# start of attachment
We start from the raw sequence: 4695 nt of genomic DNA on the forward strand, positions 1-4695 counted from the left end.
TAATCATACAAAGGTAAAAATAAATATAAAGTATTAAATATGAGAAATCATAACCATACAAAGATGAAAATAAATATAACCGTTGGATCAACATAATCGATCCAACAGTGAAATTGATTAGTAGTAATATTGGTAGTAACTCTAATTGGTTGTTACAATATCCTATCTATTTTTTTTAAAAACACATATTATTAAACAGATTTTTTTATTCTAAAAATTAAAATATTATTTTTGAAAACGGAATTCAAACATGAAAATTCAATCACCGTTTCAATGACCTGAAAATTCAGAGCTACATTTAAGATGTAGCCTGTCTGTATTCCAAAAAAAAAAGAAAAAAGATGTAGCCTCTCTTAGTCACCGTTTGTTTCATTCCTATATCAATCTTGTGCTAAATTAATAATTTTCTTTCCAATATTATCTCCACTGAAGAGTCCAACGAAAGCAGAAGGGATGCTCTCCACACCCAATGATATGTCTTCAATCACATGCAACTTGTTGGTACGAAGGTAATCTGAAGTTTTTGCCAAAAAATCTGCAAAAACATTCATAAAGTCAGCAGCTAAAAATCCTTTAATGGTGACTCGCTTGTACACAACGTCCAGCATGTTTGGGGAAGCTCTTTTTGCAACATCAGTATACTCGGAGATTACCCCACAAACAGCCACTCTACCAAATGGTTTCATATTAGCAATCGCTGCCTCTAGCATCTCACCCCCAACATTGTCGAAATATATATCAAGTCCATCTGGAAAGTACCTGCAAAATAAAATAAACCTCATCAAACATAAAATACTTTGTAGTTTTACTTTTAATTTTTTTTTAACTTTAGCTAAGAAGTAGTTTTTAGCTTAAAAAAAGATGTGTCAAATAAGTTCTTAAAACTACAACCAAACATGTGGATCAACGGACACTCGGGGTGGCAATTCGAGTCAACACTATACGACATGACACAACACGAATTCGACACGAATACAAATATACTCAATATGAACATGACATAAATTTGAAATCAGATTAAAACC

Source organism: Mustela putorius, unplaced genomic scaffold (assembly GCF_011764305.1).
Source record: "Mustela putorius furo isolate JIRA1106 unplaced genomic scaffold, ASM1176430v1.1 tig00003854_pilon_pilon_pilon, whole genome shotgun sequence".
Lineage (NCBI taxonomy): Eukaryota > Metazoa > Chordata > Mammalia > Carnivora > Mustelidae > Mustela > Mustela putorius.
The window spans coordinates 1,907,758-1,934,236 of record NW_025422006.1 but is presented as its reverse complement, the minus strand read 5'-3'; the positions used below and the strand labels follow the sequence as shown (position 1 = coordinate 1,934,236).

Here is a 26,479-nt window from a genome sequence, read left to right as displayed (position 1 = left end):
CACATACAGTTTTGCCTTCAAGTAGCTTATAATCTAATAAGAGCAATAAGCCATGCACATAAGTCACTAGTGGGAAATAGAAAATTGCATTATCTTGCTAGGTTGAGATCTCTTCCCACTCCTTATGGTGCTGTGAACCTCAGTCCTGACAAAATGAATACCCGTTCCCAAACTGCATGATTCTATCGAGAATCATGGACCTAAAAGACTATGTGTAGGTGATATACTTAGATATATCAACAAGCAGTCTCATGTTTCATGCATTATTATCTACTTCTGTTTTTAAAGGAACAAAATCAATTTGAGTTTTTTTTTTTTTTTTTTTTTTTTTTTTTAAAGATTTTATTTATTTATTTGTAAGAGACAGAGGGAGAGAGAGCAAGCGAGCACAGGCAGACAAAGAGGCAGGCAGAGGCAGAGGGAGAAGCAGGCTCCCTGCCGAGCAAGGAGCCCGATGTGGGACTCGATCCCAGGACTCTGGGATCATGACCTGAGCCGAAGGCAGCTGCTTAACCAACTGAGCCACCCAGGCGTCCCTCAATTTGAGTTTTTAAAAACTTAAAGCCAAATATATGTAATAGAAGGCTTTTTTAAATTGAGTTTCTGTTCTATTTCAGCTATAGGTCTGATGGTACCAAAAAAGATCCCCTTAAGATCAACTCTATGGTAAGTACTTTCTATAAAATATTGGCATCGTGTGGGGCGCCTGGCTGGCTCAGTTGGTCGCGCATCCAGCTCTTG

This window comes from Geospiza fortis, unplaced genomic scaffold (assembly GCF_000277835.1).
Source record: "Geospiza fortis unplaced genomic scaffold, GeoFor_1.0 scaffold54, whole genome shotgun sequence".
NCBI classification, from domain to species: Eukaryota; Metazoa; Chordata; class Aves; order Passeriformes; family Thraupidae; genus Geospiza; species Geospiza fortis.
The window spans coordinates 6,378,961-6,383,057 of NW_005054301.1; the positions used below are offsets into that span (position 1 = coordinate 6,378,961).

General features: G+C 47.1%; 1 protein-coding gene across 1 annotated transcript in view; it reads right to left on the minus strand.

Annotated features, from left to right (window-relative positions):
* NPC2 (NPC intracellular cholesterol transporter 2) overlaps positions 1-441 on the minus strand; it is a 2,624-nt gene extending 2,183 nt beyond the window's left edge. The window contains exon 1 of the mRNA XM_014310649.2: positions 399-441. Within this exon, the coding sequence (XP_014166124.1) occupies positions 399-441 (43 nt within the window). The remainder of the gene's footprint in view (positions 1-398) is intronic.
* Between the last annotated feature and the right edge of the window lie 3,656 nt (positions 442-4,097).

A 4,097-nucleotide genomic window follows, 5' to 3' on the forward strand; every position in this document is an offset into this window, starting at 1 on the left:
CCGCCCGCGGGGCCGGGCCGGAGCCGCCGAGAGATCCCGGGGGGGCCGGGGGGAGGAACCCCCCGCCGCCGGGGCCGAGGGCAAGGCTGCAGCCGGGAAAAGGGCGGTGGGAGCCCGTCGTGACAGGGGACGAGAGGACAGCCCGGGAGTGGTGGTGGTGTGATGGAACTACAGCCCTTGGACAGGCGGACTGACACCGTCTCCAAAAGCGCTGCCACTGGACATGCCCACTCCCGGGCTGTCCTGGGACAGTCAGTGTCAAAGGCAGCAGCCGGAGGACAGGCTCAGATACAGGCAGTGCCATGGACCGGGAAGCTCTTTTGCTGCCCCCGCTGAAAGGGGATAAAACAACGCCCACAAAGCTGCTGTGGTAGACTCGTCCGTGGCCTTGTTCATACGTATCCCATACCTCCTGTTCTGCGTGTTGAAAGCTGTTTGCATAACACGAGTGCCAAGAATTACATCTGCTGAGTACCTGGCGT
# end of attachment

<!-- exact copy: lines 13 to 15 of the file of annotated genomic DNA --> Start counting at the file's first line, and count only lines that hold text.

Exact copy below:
General features: G+C 47.1%; 1 protein-coding gene across 1 annotated transcript in view; it reads right to left on the minus strand.

Annotated features, from left to right (window-relative positions):
* NPC2 (NPC intracellular cholesterol transporter 2) overlaps positions 1-441 on the minus strand; it is a 2,624-nt gene extending 2,183 nt beyond the window's left edge. The window contains exon 1 of the mRNA XM_014310649.2: positions 399-441. Within this exon, the coding sequence (XP_014166124.1) occupies positions 399-441 (43 nt within the window). The remainder of the gene's footprint in view (positions 1-398) is intronic.